“Welcome to the desert, my friend, the home of the birth of prophecy and religion. But I am sure you know we are developing some of the same problems in Islam? The Internet, the DVDs, everything you have is creeping into our world. Why do you think there are such things as Al Qaeda and the Taliban and the Muslim Brotherhood? And more such things form by the hour in the streets of Yemen and Iran and now, the back streets of Egypt again. Because from the time of Sayid Qutb’s visit to the United States, when he saw the West for what it is now, there has fermented a widespread rebellion against the notion that one can mix cultures like cuisines or have a fruitful relationship with the enemy culture. As he put it, the choice of a culture is absolute: it must live in accordance with a system of morality and law that corresponds to the nature of reality. If it does not, it is a society of jahiliyya, that is, ignorance of religious truth. The West, he said, which became great on the strength of its religious values, has turned against its very roots. Your Dostoevsky would agree. And as Kipling put it . . .”
“Yes, The Gods of the Copybook Headings are unforgiving . . .”
“The purpose of all culture is to teach the virtuous life. That is what your culture has forgotten, and why you are dying of your own internal contradictions.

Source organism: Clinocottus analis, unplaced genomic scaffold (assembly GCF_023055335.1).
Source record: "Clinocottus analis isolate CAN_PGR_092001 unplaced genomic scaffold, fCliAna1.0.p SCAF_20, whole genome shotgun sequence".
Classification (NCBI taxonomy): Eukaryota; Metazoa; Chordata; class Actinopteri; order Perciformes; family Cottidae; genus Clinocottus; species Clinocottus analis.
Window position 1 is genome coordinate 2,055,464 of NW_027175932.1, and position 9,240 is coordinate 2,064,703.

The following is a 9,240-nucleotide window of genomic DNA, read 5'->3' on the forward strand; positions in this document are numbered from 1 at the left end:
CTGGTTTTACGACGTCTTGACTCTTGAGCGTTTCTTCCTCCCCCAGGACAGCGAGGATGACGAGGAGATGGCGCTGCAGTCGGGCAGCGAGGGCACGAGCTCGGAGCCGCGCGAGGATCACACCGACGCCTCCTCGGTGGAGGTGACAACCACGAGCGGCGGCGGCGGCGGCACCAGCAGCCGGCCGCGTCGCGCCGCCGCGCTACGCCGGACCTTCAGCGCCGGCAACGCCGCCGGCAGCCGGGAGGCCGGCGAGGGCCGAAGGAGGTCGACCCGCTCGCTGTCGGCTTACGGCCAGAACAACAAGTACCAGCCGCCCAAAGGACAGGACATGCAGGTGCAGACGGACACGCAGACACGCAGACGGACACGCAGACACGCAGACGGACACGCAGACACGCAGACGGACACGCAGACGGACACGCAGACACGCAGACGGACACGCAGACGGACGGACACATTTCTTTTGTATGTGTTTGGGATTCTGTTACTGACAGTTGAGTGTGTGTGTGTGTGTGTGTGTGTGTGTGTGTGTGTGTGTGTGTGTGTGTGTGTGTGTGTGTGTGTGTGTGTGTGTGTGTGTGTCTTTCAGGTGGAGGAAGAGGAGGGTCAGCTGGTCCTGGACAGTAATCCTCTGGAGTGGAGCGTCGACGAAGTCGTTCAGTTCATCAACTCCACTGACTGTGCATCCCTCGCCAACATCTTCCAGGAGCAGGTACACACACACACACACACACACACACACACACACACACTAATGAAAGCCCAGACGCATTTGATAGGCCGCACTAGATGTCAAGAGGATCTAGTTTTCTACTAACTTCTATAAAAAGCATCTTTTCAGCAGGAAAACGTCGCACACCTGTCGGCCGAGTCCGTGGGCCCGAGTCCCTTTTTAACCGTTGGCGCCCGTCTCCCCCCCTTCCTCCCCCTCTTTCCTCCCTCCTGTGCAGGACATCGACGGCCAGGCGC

“I visited your country recently. Out of curiosity I visited various places including a suburban Catholic church where I saw altar girls smacking chewing gum and trying to look sultry in makeup. The young women and girls in the pews were also following the sick culture of the day, their skirts and shorts and tattoos and way of walking . . .”
“Please, do not help me to imagine it. I am here to burn out such things.”
“So where is your culture now, including your Catholic culture?"
“I am afraid since the wrong turn of Vatican II—the idea that the way to save the world is to become like the world— it has been driven into tiny enclaves. The Society of Pius X, small traditionalist parishes barely allowed but definitely not encouraged to exist by the Vatican, and the small parishes of Byzantine Catholics still keeping to Orthodox ways and Orthodox theology. So yes, there is a parallel here with Islam, except that in Islam those faithful to Islamic roots are winning, while in the West . . . I recall hearing of one parish where a traditional Latin Mass was permitted, and the modernists joked about the traditionalists as dressing like Mennonites.”